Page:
Mental arithmetic for pilots


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Commonly in flying a small plane (and in training to do so) it’s helpful to be able to to make approximate calculations of various factors in flight. These usually crop up during navigation exercises, particularly the ad-hoc diversion exercise which has to be planned and executed fairly rapidly from the pilot seat while handling the airplane. Other scenarios are during the approach and landing phases, when it’s helpful to be able to work out an approximate and appropriate rate of descent or determine when and where to begin that descent.

And, what can seem really really straightforward calculations to do in your head seated comfortably on the ground and indoors can turn into monstrous fear-inducing thermonuclear calculations. Or, even worse, appear to mock the pilot who knows the math is easy but because 90% of their attention is focused on flying a wayward airplane is unable to think of the answer.

So here are a few scenarios fleshed out, with “obvious” pointers to keep you on the right track, as it were.

Cross country navigation: time, speed and distance

Facts to remember: 60 knots ground speed is 1 nautical mile per minute flown. 120 knots ground speed is two nautical miles per minute flown. 90 knots groundspeed is one and a half nautical miles per minute flown.

Some worked examples:

20 miles in 10 minutes: 2 miles per minute, therefore 120 knots.

18 miles in 12 minutes: 1.5 miles per minute (18 is one and a half times as big as 12) therefore 90 knots.

If you know your ground speed is 120 knots, then four minutes is enough to go 8 miles. 6 miles takes three minutes. These numbers are always a factor of two apart. If you get mixed up, the bigger number is the distance and the smaller number is the time in minutes.

If you’re flying slowly with a moderate headwind you may find your ground speed is reduced to 60 knots – then the distance flown in nautical miles and the time taken in minutes, are the same.

Additionally, at 60 knots the airplane covers about 100 feet forward per second. We use this in checking the length of a proposed landing field in the precautionary landing exercise. Twenty seconds to cover a field means it’s about 2000 feet long.

Descents and climbs

100 feet per second is 60 knots, therefore 100 feet per minute is about one knot – sixty times slower. We can use this to think about angles of climb and descent. 100 feet per minute rate of climb at sixty knots airspeed is a climb gradient of 1 knot (upwards) in sixty (forwards) – therefore one in sixty.

If you recall the one-in-sixty-rule, which is that 1-in-60 is about one degree (1°) then you can see that climbing at 100 feet per minute at sixty knots airspeed is a climb angle of 1°. Now multiply by 5: five hundred feet per minute climb at sixty knots is about 5° climb angle.

We can use the same coming back down. Most light airplanes are comfortable approaching to land at 4 to 5° angle of descent. That works out at a rate of descent of 400 – 500 feet per minute at sixty knots ground speed. Or a little bit faster rate of descent if you’re flying a little bit faster.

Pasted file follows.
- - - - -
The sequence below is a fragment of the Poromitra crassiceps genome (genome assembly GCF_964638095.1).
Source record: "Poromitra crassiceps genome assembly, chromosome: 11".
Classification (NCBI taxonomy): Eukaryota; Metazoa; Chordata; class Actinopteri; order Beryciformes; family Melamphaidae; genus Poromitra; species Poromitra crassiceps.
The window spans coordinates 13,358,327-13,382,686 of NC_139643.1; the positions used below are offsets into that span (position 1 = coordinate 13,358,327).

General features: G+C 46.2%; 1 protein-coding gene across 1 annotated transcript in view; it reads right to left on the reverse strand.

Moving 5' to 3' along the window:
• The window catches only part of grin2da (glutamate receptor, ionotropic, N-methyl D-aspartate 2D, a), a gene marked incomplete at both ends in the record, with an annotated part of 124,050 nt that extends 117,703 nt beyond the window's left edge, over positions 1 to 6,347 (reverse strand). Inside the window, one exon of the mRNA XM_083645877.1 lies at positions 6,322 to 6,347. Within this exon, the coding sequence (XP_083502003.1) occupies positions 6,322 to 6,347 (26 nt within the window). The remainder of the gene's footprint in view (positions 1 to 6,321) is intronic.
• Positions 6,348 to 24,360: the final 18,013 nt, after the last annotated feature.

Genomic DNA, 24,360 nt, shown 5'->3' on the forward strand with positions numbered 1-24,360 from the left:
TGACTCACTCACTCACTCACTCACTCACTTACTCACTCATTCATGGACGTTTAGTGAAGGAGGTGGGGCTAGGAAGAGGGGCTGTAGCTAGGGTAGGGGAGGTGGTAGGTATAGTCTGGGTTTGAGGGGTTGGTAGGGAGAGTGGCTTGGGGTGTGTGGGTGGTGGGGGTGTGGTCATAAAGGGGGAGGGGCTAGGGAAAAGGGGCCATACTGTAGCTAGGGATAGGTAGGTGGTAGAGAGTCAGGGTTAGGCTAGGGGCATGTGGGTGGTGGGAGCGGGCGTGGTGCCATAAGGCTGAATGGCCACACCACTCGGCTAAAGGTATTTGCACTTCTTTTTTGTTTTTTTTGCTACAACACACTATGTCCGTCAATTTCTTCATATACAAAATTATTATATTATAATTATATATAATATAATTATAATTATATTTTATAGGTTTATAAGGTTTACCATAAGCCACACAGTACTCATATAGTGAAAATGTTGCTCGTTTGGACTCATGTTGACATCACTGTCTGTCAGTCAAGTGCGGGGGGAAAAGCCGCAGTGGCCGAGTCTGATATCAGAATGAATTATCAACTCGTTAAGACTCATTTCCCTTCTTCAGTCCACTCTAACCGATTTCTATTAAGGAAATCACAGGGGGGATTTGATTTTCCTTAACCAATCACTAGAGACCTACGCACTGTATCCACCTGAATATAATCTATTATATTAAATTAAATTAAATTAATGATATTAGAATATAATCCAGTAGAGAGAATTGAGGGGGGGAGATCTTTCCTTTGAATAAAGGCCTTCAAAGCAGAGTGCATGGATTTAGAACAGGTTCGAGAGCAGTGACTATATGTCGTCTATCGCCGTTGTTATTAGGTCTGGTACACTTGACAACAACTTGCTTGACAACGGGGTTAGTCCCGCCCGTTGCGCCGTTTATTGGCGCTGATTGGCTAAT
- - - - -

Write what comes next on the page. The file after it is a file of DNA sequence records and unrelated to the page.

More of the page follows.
ILS glideslopes are usually (but check the approach plate!) set at 3°. So you’d need a rate of descent of about 300 feet per minute if you’re grounding 60 knots, or 600 feet per minute if you’re grounding 120 knots. By simple comparison you’ll note that you can take half your groundspeed (from your GPS, or just estimate) and add a zero, to give you a rate of descent to stay on the glideslope.

What about visual descents, and when to start? 500 feet per minute descent is comfortable for passengers’ ears in an unpressurized airplane. If you’re cruising at 120 knots you need two minutes, or four miles distance, per thousand feet of descent to your nominal arrival altitude (for example, the circuit altitude of the destination airport.)

Example: if you’re cruising at 3500 feet and your circuit is at 1000 feet, then you have 2500 feet to descend, which is 2 and a half “units” of a thousand feet each – so you’d better start down two-and-a-half units of 4 miles – which is 10 miles – from your destination.

Some practice for you

Here are some simple questions for you to practice. If you want to add extra realism to the task of in-flight arithmetic, try solving them wearing headphones playing loud music while sitting in a rocking chair being violently rocked by a friend, and while stirring a bowl of water in your lap with one hand and peeling a carrot with the other.

  1. Your groundspeed is close to 90 knots. How long does it take to fly 21 nautical miles?
  2. What is your descent angle if your GPS groundspeed is 100 knots and your rate of descent is 750 feet per minute?
  3. It takes you 15 minutes to fly 22 nautical miles. What is your groundspeed?
  4. The airport to which you’re flying has a ground elevation of 750 feet. The circuit is 1000 feet above that. You’re 37 miles out, and cruising at 4500 feet ASL. When, and where, should you begin your descent?

Happy calculating!

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